Perennial growing to 5 ft (1.5 m). Has a single erect stem, broad lance-shaped leaves, and bell-shaped, purple-pink or white flowers in long spikes.
Habitat & Cultivation
This herb is native to western Europe. Though it is also cultivated, the wild plant is considered superior. The leaves are picked in summer.
Foxglove contains cardiac glycosides (including digoxin, digitoxin, and lanatosides), anthraquinones, flavonoids, and saponins. Digitoxin rapidly strengthens the heartbeat, but is excreted very slowly. Digoxin is therefore preferred as a long-term medication.
History & Folklore
In medical history, foxglove is best known as the discovery of William Withering, an 18th-century English country doctor. Curious about the formula of a local herbalist, he explored the plant’s potential medical uses. His work led to the production of a life-saving medicine.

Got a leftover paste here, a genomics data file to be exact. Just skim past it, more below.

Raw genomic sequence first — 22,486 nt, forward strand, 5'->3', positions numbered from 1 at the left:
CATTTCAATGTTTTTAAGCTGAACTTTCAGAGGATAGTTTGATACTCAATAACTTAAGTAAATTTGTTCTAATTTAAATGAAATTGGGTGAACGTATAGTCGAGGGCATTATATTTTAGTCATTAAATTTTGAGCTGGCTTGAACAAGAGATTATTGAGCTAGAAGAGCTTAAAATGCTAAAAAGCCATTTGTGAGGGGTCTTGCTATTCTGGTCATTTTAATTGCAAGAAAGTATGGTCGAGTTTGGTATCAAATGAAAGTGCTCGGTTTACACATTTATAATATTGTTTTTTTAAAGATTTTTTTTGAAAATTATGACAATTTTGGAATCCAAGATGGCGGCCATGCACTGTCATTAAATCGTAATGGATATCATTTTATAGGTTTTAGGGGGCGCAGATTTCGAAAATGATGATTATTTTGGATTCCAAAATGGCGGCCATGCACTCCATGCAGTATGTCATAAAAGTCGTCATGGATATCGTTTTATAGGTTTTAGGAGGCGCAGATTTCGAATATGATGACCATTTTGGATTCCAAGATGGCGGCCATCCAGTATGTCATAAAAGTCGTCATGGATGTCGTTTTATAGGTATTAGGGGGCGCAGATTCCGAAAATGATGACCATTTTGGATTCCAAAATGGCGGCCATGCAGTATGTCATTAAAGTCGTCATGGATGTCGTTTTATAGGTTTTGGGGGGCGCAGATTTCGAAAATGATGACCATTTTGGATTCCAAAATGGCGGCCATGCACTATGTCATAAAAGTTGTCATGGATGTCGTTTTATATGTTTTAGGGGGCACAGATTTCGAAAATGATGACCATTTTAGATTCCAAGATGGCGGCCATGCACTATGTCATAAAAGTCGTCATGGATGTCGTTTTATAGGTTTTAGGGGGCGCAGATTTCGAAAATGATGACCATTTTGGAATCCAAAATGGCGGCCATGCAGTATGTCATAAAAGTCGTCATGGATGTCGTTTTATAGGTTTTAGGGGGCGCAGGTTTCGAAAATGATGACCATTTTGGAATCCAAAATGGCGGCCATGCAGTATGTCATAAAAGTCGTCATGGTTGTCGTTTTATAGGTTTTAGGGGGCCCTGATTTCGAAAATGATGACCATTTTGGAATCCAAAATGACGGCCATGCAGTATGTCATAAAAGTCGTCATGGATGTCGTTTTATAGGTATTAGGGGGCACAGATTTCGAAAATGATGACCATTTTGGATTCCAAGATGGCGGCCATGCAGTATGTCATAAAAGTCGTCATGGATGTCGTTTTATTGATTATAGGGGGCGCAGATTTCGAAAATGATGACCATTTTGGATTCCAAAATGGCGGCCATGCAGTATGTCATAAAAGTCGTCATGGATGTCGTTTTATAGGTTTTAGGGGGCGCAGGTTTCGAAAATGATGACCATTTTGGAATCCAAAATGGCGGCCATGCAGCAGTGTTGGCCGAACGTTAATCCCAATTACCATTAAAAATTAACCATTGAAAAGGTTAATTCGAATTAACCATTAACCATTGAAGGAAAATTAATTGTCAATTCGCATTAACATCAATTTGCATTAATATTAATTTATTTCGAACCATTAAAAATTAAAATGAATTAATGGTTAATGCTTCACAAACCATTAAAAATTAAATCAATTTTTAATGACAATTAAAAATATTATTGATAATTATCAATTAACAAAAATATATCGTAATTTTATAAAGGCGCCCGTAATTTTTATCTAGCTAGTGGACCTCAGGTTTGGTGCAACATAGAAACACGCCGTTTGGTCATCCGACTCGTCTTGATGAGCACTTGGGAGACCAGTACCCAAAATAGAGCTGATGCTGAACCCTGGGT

Medicinal Actions & Uses
Foxglove has a profound tonic effect on a diseased heart. Heart disease worsens when the heart’s ability to maintain normal circulation decreases. Foxglove’s cardiac glycosides enable the heart to beat more strongly, slowly, and regularly, without requiring more oxygen. At the same time, it stimulates urine production, which lowers the volume of blood, and thus lessens the load on the heart.
Woolly foxglove (D. lanata) is today the main source of cardiac glycosides.
Potentially fatal in overdose. Use only under professional supervision. This plant is subject to legal restrictions.